Full throttle

It might get loved: Velvet Truckstop is ready for a Southern rock revival, thanks to a new Johnny Sandlin-produced album. photo by Parker J Pfister
It might get loved: Velvet Truckstop is ready for a Southern rock revival, thanks to a new Johnny Sandlin-produced album. photo by Parker J Pfister

The name Velvet Truckstop works off of two disparate images: a velvet Elvis and an interstate diner. But it calls to mind something else — something decidedly Southern, yet traveled; something blue collar, yet decadent; something familiar, yet slightly dangerous. All of which work pretty well when it comes to the sound of the local rockers who go by that moniker. And, though Velvet Truckstop has been a band for more than half a decade (guitarist Dorsey Parker and lead vocalist/guitarist/mandolin player Jamie Dose are the two consistent members), it’s this spring that the right kind of momentum is building to catapult them to national recognition.

Not that Parker and Dose are saying that. “We weren’t born with rock star last names,” is what Dose says. Which means they’ve had to work hard. But, lately, Velvet Truckstop has been brushing elbows with rock pedigree, mainly in the form of producer Johnny Sandlin, who has been associated with Capricorn Records and musicians from around Muscle Shoals, Ala. He worked on the Allman Brothers’ early ‘70s-era albums and on the Cher and Gregg Allman duet. He worked with Marie Osmond and produced two Widespread Panic records. In 2009, he expressed interest in Velvet Truckstop.

“He’s a big part of the music Dorsey and I grew up with,” says Dose. Both he and Parker agree that garnering Sandlin’s attention was an assurance that they’re on the right track. Because, face it, recent years have been more about a folk-punk aesthetic than Southern rock. (Says Dose, “We’d like to see musicianship come back, and we’d like it to have electric guitars. We’re not going to change our sound and start writing with drum machines.”)

“When you’re under a lot of pressure [in the studio], it can be difficult to get really focused,” says Parker, “But Johnny’s so calm and focused on what the music needs. It was an amazing experience to to work with someone we all respected and who was coming from the perspective of what makes the song the best.”

Parker and Dose think that the recording process has made them a better band — Dose likens Sandlin’s method to molding wet clay. “He shaped the band’s raw material,” says the singer. “We went through the process. Sometimes your ego’s like, ‘That’s not how we pictured things,’ but when you end up with a finished product, which is what an album is, you can see how strong of an influence he was on what we were doing, and from here on.”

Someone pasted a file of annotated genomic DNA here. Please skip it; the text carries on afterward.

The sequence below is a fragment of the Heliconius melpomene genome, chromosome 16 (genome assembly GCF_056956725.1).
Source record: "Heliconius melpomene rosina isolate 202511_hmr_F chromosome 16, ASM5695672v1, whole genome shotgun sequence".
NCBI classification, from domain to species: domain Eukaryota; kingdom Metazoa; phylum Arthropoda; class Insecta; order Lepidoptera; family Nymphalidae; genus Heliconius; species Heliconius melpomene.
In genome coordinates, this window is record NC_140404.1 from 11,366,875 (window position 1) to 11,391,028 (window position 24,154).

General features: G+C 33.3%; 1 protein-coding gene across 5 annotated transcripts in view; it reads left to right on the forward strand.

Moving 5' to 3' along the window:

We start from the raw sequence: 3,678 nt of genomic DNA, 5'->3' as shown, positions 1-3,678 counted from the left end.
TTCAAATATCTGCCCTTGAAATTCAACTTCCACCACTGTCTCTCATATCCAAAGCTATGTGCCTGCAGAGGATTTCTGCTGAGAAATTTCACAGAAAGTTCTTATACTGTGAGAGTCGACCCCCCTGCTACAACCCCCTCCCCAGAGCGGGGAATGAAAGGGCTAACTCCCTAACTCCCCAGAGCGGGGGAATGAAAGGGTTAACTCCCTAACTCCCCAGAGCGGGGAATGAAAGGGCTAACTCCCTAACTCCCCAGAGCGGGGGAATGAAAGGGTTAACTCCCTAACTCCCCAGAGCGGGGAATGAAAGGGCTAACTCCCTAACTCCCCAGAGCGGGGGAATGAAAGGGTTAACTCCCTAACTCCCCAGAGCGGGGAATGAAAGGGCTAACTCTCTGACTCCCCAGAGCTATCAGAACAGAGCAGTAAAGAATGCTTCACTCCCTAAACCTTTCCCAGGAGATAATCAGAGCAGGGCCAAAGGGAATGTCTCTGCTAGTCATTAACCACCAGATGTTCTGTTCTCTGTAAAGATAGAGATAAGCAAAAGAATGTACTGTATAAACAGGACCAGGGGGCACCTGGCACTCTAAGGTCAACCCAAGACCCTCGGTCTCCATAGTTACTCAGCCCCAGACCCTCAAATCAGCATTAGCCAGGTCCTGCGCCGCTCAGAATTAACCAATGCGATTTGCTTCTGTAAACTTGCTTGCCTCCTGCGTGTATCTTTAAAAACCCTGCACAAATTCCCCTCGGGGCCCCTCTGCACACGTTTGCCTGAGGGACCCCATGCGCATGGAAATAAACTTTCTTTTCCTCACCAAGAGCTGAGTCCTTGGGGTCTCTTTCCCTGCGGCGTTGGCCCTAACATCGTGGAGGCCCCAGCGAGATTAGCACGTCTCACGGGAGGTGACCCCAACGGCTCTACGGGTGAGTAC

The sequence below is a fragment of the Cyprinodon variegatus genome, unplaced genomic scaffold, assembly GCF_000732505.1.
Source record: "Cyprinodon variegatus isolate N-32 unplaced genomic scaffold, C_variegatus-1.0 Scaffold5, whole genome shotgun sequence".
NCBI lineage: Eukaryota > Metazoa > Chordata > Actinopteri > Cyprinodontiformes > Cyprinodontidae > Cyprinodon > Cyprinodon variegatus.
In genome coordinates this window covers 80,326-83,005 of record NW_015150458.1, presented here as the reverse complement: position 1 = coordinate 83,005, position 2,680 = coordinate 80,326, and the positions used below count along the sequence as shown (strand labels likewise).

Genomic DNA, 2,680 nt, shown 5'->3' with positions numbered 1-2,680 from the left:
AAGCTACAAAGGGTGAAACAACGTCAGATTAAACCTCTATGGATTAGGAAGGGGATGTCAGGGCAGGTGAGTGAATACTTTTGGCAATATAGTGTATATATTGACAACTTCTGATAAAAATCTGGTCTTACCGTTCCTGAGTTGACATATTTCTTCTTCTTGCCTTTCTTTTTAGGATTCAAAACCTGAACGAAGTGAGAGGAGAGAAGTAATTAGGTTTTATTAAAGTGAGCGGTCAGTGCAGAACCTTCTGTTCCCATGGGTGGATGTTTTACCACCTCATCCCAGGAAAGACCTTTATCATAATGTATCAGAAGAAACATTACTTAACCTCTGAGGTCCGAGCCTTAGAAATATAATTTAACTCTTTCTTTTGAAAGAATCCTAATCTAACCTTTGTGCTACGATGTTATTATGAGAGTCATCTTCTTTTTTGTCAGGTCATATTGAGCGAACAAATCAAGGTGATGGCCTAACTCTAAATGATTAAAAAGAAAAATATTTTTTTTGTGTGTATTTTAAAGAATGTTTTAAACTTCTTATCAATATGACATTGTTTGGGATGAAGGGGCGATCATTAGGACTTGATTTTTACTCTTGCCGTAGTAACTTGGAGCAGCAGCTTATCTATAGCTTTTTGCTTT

After a couple of years of meetings and sessions in Alabama, the Sandlin-helmed album (as yet unnamed) is close to release, and while a drop date has not been set, Parker and Dose are hoping that it might be concurrent with Velvet Truckstop’s just-announced headlining slot at Downtown After Five. Parker and Dose (with current band members Jacob Baumann on drums and Ian Herrod on bass) will launch the season’s monthly street party series on Friday, May 18. And they’ll do it in style — with guests Shen Hunt of the Zach Deputy Band on percussion and Tom Constanten on keys. Constanten performed with The Grateful Dead from 1968-70. He was on Velvet Truckstop’s debut album, Sweet Release, and played some shows with the band before moving to the West Coast for awhile.

“We were happy to find out he was going to be available for the May show,” says Dose.

That means Velvet Truckstop will not only be showing off its new material but “we’ll get to dive into the Grateful Dead catalog a little more than we would otherwise,” says Parker.

Before that show happens, Velvet Truckstop may have some other big news to report. The band has been nominated by the Charlotte Music Awards for best N.C. band in both the rock and country categories. The awards show takes place on Thursday, April 26, followed immediately by two (hopefully celebratory!) Asheville shows.

— Alli Marshall can be reached at amarshall@mountainx.com.

who: Velvet Truckstop
where: Friday, April 27 (9 p.m., opening for Planet of the Abts at Pisgah Brewing. $12 advance or $15 day of show. http://pisgahbrewing.com.)
where: Saturday April 27 (9 p.m. at Emerald Lounge, with Joe Fletcher & the Wrong Reasons. $7. emeraldlounge.com.)

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About Alli Marshall
Alli Marshall is the arts writer and editor at Mountain Xpress. She's lived in Asheville for more than 20 years and loves live music, visual art, fiction and friendly dogs.

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